Putting a New Economy Spin on an Old Economy
Founders: Chuck Gordan, Mario Feghali
Year founded: 2009
Before Chuck Gordan left UCLA for a junior semester in Singapore, he was faced with a relatively mundane but annoying problem: Where would he store his belongings while he was gone? There was no inexpensive, elegant solution, so he ended up putting half of his stuff in the attic of his roommate Mario Feghali’s house in Bakersfield, and the other half in his girlfriend’s garage in San Diego. But while he was gone, he kept thinking that there should have been a better option.
“I was an art major, but I took some entrepreneurship classes, and I learned about the startup world, which I knew nothing about,” Gordan recalls. He came up with an idea for a website that would link people who needed storage space with individuals who had space to rent. “You could compare it to Airbnb for storage,” he says.
When he returned to UCLA in the summer of 2008, he convinced some family members and a few friends to bankroll his idea, which he decided to peruse with Feghali. “The whole world was crashing and burning, but we got some good press,” he says. The partners signed up a few thousand users on their site, but their fledgling company couldn’t seem to make money. “People would get close to making a transaction and then get scared,” says Gordan. But he noticed something curious about who was using the site, which was designed to attract private homeowners. “All these mom and pop storage companies saw us and were signing up and we thought ‘wow, they must be desperate.’” That was the "aha" moment that inspired Gordan and Feghali to make a critically important pivot: Rather than modeling the company after Airbnb, they would embrace the Hotels.com model. That meant giving small storage companies, which are typically not very tech savvy, the opportunity to list their companies online at SpareFoot. Potential customers could then find, compare and review the companies according to their needs.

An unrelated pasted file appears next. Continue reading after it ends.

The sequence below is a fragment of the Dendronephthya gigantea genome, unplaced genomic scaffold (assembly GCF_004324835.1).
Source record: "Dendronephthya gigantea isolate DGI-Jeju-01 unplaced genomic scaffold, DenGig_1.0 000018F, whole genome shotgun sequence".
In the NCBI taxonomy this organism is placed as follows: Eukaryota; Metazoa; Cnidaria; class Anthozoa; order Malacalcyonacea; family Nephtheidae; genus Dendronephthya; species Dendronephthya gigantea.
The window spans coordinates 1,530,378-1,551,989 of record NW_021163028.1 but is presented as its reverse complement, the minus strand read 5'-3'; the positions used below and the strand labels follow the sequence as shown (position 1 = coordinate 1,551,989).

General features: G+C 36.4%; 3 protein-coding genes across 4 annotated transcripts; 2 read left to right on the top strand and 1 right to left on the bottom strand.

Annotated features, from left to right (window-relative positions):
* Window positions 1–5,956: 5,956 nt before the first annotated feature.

To further develop their plan, Gordon and Feghali applied to several incubator programs and were accepted at Capital Factory in Austin. So the newly minted graduates headed to Texas in May 2009. There, they received $20,000 in seed money from Capital Factory and advice from twenty mentors on everything from business development to marketing and sales, to company culture. The relationship with Capital Factory ultimately led to another $4.5 million in venture capital funding and a decision to remain in Austin.
SpareFoot now works with more than 6,000 storage companies nationwide and has purchased or licensed other domains such as selfstorage.com, selfstoragedeals.com and selfstoragefinders.com. “Our pitch to self-storage companies is if you have vacant units, we’ll send you tenants, and we only charge you if they move in,” says Gordon. SpareFoot charges companies a one-time fee, according to the size of the unit that is for rent.
Getting mom and pop storage companies onboard is no easy task. “It’s a challenge for our sales team every day,” says Gordon. “We need to communicate that today’s consumers are online and they need to be able to find you online. Our role is to help the mom and pops compete online with bigger companies.” To that end, the company also provides storage companies with templates for basic websites, helps them set up Google Places pages, and coaches them on how to brand themselves online with compelling content, including video.
With 40 employees and 760 percent sales growth last year, Gordon is confident that the company is on a roll. And a sluggish economy is no deterrent, he says. “What drives storage is people moving, and people move in good times and bad.”
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